The commercial fishing industry - target of opportunity?
The negative impacts - sometimes actual but more often exaggerated - of seafood harvesting have made up a large part of the ocean dialogue for over a decade. In recent years there have been attempts to relate virtually every out-of-the-ordinary occurence in any body of salt or brackish water to one commercial fishing activity or another. Every time a recreational angler needs an excuse for why, with a $50,000 outboard motorboat and $10,000 worth of fishing poles and fish-finding and navigational electronics, he didn’t catch enough fish, he can blame commercial fishing. Every time an environmental organization needs a boost in membership, a larger foundation grant, a cause to flog or a "let’s get the bad guys" sound byte, there’s commercial fishing. And whenever anyone suggests that the U.S. taxpayers might not be getting much return from their half a billion dollar a year investment in fisheries management, the response from the managers always seems to include shifting blame to the commercial fishermen.
In the last decade various people and organizations have become exceedingly adept at pointing out in elaborate, usually overblown , detail what’s wrong with commercial fishing. It seems to have become an almost guaranteed way to attract high levels of funding at a time when the quest for research dollars has become exceedingly competitive. While it’s probably not necessary to state it here, finding - or manufacturing - fault with commercial fishing has become a sizeable industry.
The commercial fishing industry - what is it good for?
At the same time we seem to have lost sight of the enduring and ongoing
contributions that working fishermen and the results of their labors have
for generations made to our health, our economy, our quality of life and
our coastal heritage.
|from The Times-Picayune
New Orleans, Louisiana
August 6, 1998
VIRUSES MAY POSE RISK TO LOCAL SHRIMP
At the end of July, about 90 scientists, environmentalists and shrimp industry representatives met in Kenner to discuss the risks posed to native shrimp populations by foreign shrimp viruses. These deadly viruses came to their attention when shrimp farms in Asia and Latin America experienced high losses from infection.
These were followed by virus outbreaks on shrimp farms in Texas and South Carolina that farmed non-native Pacific white and blue shrimp. About 80 percent of the shrimp consumed in the United States are imported; half of them are produced on farms.
The major issue is whether importing these non-native shrimp for either aquaculture or consumption will spread these viral diseases to native Gulf of Mexico shrimp, and if they are infected, what the effects will be.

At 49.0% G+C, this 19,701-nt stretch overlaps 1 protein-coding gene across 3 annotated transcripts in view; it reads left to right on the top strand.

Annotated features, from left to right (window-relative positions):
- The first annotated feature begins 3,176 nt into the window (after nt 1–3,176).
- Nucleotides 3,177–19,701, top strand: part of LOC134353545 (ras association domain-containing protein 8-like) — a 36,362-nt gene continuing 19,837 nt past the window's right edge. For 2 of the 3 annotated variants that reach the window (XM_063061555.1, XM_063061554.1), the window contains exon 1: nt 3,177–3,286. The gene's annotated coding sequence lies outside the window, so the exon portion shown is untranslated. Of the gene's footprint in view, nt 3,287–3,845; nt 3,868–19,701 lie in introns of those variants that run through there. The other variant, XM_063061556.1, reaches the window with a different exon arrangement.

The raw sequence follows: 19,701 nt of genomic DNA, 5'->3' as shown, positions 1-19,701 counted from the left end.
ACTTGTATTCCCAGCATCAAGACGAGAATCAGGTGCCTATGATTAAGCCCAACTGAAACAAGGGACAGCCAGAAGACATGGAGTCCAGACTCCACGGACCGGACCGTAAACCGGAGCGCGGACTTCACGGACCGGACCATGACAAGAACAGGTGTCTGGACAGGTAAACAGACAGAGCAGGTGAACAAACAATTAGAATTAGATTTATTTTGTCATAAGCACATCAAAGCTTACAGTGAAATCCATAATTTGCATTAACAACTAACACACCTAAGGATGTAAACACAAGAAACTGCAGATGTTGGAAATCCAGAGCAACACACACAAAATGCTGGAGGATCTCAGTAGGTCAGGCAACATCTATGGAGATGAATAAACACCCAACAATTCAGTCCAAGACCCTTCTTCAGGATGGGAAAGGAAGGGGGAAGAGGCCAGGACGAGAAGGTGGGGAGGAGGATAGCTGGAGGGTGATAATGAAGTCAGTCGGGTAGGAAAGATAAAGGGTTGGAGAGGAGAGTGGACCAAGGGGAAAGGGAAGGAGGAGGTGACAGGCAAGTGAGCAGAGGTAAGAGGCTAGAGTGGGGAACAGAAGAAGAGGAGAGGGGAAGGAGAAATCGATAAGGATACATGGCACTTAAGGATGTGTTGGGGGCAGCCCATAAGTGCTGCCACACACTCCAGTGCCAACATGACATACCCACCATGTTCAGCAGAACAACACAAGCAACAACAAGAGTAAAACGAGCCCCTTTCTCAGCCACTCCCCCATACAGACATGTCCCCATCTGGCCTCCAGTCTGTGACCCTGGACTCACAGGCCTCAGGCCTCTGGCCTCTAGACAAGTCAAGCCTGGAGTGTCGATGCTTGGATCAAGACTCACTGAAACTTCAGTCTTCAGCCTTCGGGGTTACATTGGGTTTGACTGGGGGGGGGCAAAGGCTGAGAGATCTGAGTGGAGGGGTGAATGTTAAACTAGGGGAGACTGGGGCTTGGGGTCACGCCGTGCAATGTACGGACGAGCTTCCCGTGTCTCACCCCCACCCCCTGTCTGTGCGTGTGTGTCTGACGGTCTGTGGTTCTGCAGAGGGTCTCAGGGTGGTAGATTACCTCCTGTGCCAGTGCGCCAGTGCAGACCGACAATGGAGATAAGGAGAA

Scientists at the workshop said viruses causing four shrimp diseases are present and will continue to be present in imported shrimp. Pathways for the viruses to reach wild native populations were identified as escape of non-native, infected shrimp from U.S. shrimp farms; water discharge and storm tide flooding of these farms; direct discharges from seafood plants that process imports; seagulls feeding at landfills containing shrimp wastes; and the recreational use of infected bait shrimp.
Where the scientists disagreed was on the impact of this spread. Little is known about how infectious and deadly these viruses would be on native shrimp in the wild. If native wild brown, pink and white shrimp are affected in a way similar to non-native Pacific shrimp on farms, thousands of jobs in the domestic shrimp industry could be lost."
When was the last time anyone agonized over the loss of natural habitat in Orlando or Las Vegas? Actually, when was the last time anyone thought, or cared, that there was any natural habitat left in either? When was the last time you saw someone watching a nesting osprey from an idling jet ski [ coincidentally, two weeks after writing this we came across a sign in front of a watersports concession in Corolla on Cape Hatteras, NC that advertised both jet ski rentals and ecotours. Perhaps a candidate for the most internally inconsistent sign of the deacde?]. But as we’ve seen - fortunately much less frequently in recent years - the public responds immediately, loudly and convincingly whenever there’s an assault on the quality of their local seafood. When it affects what’s on their table, ocean quality issues become very significant to people very quickly. Commercial fishing provides tangible proof that our waters have a value that far transends their use for recreation, entertainment and transportation.